At the back of his school journal there's a section for daily reports also which is filled in for each class period for excellent work/good work/incomplete homework/unacceptable behaviour and so on. Even the number of toilet passes is recorded. I didn't know about this section until he said the tutor needed it signed two weeks in. Could there be a similar section in your DD's journal if these are used in her school?
Ok, how I might do peer assessment in maths (when the lesson lends itself to it, if it's just tick or cross they can mark their own work!)
Say we're doing a lesson on constructing triangles. I give them examples of some badly constructed triangles and get them to say why they're crap. They then come up with the success criteria for a well constructed triangle e.g. 1) drawn with a ruler and pencil 2) lines correct length 3) compass construction arcs visible and clear
They then have these in their books as they answer some triangle construction questions.
They then swap books and mark according to the criteria (which they've hopefully met as they've been told!). The kid marking it can say 'correct length lines and construction arcs, but next time use a pencil for drawing' which is what I would have written myself 30 times over.
I am a science teacher and see KS3 students 3x a week. I give out HW one lesson, get it in on another and give it back on the third. Clockwork.
I am not big on peer assessment, and do not see how it replaces teacher marking.
The first time encountered it was when my own DCs were in state primary and I concluded at the time that it was a labour saving device for the teacher.
I would love to do that Knowabit. However, for me, that would mean marking over 100 books a week, which simply isn't possible on top of planning, coursework marking, report writing, teaching, etc, etc. My books get properly marked on a three week cycle, but peer assessed, looked at in lessons, etc, much more regularly. It's the only way I can do it.
I would expect books to be marked every 2 - 3 lessons. That means weekly for core lessons (English, Maths, Science) and fortnightly for other subjects.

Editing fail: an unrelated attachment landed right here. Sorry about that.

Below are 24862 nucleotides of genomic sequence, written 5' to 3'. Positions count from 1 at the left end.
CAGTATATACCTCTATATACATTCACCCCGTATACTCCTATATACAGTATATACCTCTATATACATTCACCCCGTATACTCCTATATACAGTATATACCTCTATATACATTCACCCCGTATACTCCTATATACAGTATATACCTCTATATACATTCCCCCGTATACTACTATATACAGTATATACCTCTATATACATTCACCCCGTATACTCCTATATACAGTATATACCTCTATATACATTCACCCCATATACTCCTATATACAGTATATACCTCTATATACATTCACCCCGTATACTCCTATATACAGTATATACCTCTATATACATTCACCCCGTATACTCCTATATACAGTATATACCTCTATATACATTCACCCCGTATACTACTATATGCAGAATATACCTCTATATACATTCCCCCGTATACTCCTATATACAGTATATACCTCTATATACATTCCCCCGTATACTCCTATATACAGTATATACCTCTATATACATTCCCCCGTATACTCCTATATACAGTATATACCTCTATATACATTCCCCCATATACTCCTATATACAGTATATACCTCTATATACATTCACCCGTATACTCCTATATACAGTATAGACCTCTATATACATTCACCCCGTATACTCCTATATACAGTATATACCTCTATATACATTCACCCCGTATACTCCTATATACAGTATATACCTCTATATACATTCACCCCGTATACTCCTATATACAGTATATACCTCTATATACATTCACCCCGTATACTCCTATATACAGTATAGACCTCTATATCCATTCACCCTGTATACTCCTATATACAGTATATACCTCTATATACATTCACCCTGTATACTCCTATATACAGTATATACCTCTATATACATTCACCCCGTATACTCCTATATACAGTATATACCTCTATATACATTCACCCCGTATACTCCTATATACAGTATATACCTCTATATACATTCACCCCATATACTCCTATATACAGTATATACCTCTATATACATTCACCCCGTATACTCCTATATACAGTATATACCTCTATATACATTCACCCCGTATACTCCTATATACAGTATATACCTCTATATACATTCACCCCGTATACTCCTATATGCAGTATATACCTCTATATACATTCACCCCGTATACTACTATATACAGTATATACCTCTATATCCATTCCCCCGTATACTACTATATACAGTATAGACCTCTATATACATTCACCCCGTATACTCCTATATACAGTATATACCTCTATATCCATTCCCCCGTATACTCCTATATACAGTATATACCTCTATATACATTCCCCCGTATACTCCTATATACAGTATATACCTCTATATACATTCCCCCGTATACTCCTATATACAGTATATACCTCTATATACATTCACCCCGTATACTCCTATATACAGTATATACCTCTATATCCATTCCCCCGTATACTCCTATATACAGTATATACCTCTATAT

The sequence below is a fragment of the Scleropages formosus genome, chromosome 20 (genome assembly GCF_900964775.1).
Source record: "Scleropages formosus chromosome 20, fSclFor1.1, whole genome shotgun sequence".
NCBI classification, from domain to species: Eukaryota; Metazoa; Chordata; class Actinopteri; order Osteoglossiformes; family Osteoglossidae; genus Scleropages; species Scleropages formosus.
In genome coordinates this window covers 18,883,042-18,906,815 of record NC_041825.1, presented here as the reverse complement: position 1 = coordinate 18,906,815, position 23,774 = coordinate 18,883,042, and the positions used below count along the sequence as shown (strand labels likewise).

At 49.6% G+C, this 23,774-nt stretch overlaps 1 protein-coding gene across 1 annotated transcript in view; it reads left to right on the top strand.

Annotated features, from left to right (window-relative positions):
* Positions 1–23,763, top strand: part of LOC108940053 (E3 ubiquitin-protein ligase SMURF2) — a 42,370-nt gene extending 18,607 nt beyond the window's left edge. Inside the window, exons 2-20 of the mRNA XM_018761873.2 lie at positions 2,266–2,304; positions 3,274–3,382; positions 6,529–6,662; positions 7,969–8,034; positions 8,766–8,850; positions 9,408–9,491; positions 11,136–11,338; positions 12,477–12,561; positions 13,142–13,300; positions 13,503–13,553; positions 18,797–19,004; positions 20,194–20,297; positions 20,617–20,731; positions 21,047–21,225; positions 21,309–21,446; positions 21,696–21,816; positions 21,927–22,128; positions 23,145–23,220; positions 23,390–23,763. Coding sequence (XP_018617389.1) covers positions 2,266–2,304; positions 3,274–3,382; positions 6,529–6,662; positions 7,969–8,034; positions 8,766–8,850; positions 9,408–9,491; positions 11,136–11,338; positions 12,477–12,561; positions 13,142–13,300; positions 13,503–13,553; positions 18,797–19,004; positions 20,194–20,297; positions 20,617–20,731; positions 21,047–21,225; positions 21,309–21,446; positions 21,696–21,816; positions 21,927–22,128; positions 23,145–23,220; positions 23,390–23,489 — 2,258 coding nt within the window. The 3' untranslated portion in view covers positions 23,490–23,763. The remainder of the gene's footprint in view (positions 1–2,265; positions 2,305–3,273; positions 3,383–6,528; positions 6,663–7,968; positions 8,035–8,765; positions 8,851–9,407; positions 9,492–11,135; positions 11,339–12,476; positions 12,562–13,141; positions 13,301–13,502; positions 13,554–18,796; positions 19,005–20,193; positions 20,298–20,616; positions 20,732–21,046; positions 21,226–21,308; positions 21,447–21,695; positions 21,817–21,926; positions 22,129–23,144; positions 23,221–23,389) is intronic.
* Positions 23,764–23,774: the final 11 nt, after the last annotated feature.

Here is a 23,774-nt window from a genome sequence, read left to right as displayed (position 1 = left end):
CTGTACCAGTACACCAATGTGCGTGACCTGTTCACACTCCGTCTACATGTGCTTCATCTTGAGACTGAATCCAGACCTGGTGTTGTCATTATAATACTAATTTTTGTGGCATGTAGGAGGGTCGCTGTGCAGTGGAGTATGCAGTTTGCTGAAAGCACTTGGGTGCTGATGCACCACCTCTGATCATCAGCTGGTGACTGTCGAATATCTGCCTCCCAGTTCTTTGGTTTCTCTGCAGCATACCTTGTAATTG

Atruth, I also disagree with your first quotation.
However, in response to your criticism of my point. I think the approach you have described is indeed a valuable learning tool for everyone concerned. However, I don't think in lower (or mixed ability) sets the student is necessarily getting much from the feedback from the peer- which will be good in some cases, mixed in some cases and downright inaccurate in others.
To be clear I believe they are getting something from both doing the work and marking someone else's.
Overall I use peer-assessment as a tool because doing it is good for pupils. However, I don't pretend it is a substitute for a 'teachers mark'.
"what is the point of doing it if it doesn't get some meaningful response from a teacher?" and "it is a bit of a waste of time in anything other than top sets, and potentially quite damaging to education in lower sets"
Sorry, but I totally disagree with these statements.
Peer marking works well if pupils are given very specific instructions about how to do it. For example, if my English class are studying descriptive writing and their homework is to write a description of a park using a range of descriptive techniques, then their peers (with clear instructions) could read through, highlight all techniques used, then set a target to try using whichever techniques hadn't been used. The pupil who did the work would get a meaningful response, directly linked to the course content. This would work as well with bottom sets as it does with top sets.
I doubt (hope?) many teachers simply say to pupils 'mark your friend's work' without giving any guidance at all.
Another benefit of peer marking (in all ability groups) is that if pupils are 'trained' to mark other people's work using the exam board marking criteria, then they learn what that criteria is and know how to use it in their own work.